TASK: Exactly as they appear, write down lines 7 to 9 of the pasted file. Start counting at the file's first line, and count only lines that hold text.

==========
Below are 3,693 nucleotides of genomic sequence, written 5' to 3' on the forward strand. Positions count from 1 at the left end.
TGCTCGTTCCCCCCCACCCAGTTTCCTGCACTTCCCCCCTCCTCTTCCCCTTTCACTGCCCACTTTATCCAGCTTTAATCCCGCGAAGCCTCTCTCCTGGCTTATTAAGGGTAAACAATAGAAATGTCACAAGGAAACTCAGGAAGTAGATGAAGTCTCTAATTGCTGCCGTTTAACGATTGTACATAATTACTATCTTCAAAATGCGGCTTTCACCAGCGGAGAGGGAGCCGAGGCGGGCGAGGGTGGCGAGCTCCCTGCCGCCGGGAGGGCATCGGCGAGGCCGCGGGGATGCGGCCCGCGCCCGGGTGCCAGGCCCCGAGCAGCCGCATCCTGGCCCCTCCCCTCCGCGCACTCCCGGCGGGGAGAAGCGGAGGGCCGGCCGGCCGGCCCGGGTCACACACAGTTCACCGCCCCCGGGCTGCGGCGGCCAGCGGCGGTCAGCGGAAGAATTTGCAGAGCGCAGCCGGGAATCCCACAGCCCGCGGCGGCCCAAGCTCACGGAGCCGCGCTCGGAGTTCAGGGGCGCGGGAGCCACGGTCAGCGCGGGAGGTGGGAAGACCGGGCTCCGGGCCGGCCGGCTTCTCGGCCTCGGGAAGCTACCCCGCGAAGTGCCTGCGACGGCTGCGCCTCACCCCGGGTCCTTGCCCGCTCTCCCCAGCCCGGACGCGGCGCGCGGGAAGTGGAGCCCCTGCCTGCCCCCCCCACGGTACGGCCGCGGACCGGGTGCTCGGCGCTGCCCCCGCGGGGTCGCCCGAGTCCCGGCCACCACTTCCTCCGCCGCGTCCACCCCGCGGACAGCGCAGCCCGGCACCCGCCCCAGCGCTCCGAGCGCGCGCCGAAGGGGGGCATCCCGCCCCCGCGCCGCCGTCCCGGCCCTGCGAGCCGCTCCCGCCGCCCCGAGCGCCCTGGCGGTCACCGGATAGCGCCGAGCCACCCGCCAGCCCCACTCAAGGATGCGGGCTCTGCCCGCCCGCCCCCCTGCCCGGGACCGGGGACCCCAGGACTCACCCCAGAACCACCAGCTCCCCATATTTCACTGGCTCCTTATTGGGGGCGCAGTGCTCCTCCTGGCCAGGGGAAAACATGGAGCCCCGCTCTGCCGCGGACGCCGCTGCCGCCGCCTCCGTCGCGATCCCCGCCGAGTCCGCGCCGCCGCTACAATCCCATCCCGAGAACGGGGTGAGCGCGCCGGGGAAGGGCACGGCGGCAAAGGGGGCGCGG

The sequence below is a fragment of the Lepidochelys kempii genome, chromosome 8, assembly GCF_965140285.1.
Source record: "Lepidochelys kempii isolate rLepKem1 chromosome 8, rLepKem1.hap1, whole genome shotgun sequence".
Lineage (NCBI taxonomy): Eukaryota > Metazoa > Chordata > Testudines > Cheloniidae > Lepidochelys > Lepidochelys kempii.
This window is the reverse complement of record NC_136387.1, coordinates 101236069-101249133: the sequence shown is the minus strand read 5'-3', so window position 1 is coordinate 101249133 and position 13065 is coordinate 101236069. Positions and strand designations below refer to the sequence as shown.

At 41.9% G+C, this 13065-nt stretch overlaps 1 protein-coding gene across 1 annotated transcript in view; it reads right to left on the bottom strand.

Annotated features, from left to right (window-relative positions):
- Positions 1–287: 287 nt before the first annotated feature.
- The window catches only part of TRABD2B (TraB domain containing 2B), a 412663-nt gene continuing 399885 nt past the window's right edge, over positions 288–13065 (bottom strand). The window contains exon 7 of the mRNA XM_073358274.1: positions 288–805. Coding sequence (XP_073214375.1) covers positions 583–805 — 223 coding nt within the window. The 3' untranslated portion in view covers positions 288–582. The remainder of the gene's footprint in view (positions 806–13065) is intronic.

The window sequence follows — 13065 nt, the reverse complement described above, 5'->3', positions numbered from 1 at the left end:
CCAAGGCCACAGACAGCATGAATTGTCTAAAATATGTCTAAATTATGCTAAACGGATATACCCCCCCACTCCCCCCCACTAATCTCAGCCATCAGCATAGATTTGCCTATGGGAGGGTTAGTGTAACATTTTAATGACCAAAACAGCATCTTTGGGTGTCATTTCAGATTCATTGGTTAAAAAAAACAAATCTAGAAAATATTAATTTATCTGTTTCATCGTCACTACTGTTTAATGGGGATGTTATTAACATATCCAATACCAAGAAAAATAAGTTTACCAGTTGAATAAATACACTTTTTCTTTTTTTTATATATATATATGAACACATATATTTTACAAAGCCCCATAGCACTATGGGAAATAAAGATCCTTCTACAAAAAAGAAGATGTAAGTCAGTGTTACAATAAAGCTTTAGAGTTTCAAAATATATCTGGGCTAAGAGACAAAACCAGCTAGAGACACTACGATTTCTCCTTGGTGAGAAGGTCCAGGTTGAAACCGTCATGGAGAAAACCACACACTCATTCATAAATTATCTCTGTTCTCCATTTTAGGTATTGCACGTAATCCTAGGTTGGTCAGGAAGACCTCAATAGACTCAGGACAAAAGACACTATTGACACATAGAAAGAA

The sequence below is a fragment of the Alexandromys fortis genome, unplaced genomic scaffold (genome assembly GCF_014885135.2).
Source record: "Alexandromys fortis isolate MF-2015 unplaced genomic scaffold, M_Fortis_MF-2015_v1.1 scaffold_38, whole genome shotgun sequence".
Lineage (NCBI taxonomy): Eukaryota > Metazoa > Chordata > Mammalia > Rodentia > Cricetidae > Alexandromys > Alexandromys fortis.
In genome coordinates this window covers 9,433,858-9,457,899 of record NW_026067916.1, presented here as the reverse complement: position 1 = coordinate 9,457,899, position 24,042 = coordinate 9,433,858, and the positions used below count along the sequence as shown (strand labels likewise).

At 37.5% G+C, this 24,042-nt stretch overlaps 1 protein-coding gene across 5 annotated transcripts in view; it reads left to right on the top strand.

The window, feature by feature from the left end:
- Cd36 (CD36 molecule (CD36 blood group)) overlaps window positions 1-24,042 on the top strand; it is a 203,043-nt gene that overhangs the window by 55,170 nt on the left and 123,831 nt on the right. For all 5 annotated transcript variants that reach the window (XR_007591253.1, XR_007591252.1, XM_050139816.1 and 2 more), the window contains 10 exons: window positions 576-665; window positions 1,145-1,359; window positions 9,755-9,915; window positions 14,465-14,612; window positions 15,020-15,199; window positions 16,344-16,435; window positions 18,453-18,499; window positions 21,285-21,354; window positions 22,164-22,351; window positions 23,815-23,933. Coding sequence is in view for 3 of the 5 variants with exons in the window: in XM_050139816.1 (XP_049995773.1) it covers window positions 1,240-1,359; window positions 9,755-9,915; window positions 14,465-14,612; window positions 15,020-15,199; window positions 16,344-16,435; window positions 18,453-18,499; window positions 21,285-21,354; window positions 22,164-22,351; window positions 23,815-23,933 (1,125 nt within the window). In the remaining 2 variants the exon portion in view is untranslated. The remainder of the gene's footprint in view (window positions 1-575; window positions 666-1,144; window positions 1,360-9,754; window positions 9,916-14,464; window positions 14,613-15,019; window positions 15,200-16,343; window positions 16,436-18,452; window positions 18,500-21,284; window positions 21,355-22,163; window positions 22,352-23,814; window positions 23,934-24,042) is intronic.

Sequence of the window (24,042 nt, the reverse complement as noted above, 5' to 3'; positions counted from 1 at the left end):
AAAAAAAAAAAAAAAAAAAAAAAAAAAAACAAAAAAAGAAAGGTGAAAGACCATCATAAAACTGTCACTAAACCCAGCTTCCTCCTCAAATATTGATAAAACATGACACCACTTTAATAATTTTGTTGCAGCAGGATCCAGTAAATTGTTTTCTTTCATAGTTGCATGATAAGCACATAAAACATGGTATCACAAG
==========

At 41.9% G+C, this 13065-nt stretch overlaps 1 protein-coding gene across 1 annotated transcript in view; it reads right to left on the bottom strand.

Annotated features, from left to right (window-relative positions):
- Positions 1–287: 287 nt before the first annotated feature.